Is the UK Government Adequately Tackling the Social Causes of Coronavirus?
On Monday, British Prime Minister Boris Johnson announced a raft of new social distancing measures to help prevent the coronavirus epidemic from spreading further. The UK Government is encouraging everyone to take the following actions:
- People should avoid meeting friends and family and avoid large gatherings and crowded places, such as clubs, restaurants and pubs.
- Employees should be allowed to work from home if they can.
- Visits to care homes should be avoided.
- The NHS should only be used when absolutely necessary.
- Those with fatal health conditions should self-isolate “for 12 weeks.”
- Anyone sharing a house with an individual who has a persistent fever or cough should stay at home for two weeks.
- People should stay a safe distance from each other.
Prevention is the Key
As governments across the world stimulate their economies through fiscal policies, preventative measures have always been the key to stopping the virus from spreading. That is why Boris has made the right decision in urging British citizens to follow the advice of the Chief Medical Officer for England Chris Witty.
Although 55 people have died from Covid-19 in the UK so far, a number much smaller than Italy, which has experienced 1,000 coronavirus-related deaths. There are many reasons for this. As the BBC‘s Robert Cuffe argues, compared to Italy the UK had diagnosed more cases earlier on, whilst many scientists believe too many cases went undetected in Italy.
The coronavirus has also been more concentrated in Italy, with most cases being discovered in the Lombardy region, which accounts for 60 out of 100 cases in the country. By contrast, Covid-19 has been more spread out throughout the UK. Professor Whitworth told the BBC that because Italy’s population is older than Britain’s, that is why more Italians have died as a result of the epidemic. This shows that because of early detection and demographics, the UK has been more successful than Italy in curbing the number of coronavirus-related illnesses.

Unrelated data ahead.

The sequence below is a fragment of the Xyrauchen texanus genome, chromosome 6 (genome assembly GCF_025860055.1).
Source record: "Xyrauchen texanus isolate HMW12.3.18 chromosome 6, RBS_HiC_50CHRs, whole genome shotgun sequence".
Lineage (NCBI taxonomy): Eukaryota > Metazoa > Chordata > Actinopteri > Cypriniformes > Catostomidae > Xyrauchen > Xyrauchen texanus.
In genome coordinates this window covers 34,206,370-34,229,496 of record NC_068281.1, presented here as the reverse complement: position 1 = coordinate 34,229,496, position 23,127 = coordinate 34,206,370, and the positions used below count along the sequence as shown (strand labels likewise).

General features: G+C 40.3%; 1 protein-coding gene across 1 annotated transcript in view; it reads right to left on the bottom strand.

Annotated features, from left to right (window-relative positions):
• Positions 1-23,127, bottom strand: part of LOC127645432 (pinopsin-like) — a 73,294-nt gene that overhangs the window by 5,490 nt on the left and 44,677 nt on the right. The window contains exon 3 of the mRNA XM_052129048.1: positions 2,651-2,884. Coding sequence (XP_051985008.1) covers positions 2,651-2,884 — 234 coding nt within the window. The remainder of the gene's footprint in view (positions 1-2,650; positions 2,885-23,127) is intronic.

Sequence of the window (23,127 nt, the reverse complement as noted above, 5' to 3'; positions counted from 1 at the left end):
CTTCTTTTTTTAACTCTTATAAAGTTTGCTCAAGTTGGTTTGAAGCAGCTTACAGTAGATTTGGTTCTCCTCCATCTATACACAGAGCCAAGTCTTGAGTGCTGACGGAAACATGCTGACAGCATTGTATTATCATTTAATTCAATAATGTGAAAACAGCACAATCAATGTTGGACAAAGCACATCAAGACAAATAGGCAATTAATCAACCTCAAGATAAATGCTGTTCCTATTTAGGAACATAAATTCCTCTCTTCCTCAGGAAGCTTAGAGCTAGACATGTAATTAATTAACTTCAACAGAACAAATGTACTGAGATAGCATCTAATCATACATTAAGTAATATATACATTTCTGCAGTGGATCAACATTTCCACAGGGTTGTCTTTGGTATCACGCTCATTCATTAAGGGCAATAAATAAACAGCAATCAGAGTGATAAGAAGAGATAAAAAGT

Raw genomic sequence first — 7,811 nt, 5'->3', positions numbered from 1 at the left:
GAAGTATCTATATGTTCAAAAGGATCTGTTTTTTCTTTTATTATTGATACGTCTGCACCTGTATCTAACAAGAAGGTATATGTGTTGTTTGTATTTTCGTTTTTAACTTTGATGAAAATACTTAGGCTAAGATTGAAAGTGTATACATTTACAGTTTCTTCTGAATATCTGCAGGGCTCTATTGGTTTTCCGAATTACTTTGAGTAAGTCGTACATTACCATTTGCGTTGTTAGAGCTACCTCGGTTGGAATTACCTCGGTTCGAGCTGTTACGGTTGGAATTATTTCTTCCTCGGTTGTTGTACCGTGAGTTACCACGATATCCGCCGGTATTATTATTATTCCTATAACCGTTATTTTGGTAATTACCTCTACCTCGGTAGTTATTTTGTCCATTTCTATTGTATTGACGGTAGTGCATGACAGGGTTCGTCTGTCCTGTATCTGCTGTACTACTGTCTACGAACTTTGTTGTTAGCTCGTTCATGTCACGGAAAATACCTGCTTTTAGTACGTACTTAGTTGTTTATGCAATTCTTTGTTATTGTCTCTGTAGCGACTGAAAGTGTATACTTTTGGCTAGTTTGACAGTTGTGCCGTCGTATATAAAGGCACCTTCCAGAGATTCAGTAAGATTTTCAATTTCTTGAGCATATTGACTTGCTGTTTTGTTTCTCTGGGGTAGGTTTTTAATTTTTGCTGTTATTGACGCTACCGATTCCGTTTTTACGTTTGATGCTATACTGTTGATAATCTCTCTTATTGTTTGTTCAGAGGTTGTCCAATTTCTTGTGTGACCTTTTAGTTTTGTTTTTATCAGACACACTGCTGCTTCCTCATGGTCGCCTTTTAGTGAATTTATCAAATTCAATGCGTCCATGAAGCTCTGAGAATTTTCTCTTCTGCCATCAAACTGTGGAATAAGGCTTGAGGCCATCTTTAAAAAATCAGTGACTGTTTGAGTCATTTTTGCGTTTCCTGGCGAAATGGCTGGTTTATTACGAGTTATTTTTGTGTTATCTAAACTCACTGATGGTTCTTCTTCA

Is Britain Responding Forcefully Enough to Coronavirus?
Mark Landler and Stephen Castle of the New York Times argue that the British Government’s response to the coronavirus has been relaxed and that Boris’s recommended measures on Monday were soft when compared to other countries that have closed their borders. That is because the UK has experienced the lowest number of global cases so far out of 11 countries that have been affected the most by the coronavirus, according to Pharmaceutical Technology.
The actual number of Covid-19 cases is estimated to be up to 55,000 in the UK, but if more people follow the Government’s advice, these predicted numbers may get lower over time.
The British Government has not followed the Republic of Ireland’s lead and closed its schools, but there are good reasons for this. Children are less likely to be infected by the coronavirus and politicians fear that premature restrictions could overwhelm the NHS.
However, the UK Government has been criticised for not helping the hospitality sector sooner. The British Beer and Pub Association has written to Boris, demanding urgent steps are taken to avoid mass job losses and closures, especially when Mother’s Day is fast approaching. Chancellor Rushi Sunak announced that smaller businesses in the hospitality sector with a rateable value of less than £51,000 will receive cash grants of up to £25,000. They will also be eligible for a business rates holiday irrespective of their rateable value.
There is no doubt the Prime Minister has done everything he can to stem the number of Covid-19 cases throughout the nation and that they have come to the rescue of the hospitality sector in good time. It is no wonder that Trump thinks that the British have handled the coronavirus well.